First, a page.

Methods: After assessment of their MS ratio following in-office tooth cleaning (=starting point), 60 volunteers received either an ncHA paste or a placebo paste containing dicalcium phosphate dehydrate (30 subjects per group). Subjects applied a drug-retainer containing a small amount of the test paste to their upper and lower teeth for 5 minutes daily following nighttime brushing for 1 week. MS ratios were then assessed by culture techniques from saliva samples collected at 1 week, then 1, 2, 6 and 12 months after use of the test paste, and the effect of each paste was statistically evaluated.
Results: Median MS ratios of the group using ncHA paste, measured at starting point, 1 week, then 1, 2 and 6 months after using the paste were respectively 2.94E-3, 2.72E-3, 2.28E-3, 1.50E-3 and 1.38E-3. Linear regression analyses confirmed a high correlation between use of the ncHA paste and MS ratio decrease (R2=0.72). In contrast, no such correlation between paste use and MS ratios in the placebo group was found (R2=0.39). Moreover, at 2 months after using the paste, a significant difference in MS ratio between the two groups was confirmed (P<0.01).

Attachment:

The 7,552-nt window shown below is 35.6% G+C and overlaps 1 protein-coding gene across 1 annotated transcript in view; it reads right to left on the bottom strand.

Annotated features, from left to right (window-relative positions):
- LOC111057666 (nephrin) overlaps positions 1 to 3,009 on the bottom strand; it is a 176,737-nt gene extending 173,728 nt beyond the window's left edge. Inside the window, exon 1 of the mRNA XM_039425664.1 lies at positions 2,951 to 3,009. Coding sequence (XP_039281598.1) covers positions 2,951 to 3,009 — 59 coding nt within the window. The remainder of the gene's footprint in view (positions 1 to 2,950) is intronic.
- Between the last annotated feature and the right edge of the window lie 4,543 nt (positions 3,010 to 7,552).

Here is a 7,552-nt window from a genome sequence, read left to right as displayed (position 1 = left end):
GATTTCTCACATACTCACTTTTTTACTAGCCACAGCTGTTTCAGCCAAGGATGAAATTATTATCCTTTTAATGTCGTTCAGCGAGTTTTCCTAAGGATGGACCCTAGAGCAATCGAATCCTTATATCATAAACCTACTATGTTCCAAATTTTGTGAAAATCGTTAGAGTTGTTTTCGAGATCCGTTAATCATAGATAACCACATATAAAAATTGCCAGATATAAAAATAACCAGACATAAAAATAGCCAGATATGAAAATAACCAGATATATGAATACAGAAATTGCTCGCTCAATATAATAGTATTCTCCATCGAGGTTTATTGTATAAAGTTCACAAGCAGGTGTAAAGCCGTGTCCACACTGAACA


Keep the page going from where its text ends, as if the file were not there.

Conclusion: Clinical testing showed ncHA reduces subjects’ MS ratio, and therefore may help restore balance to flora in the oral cavity.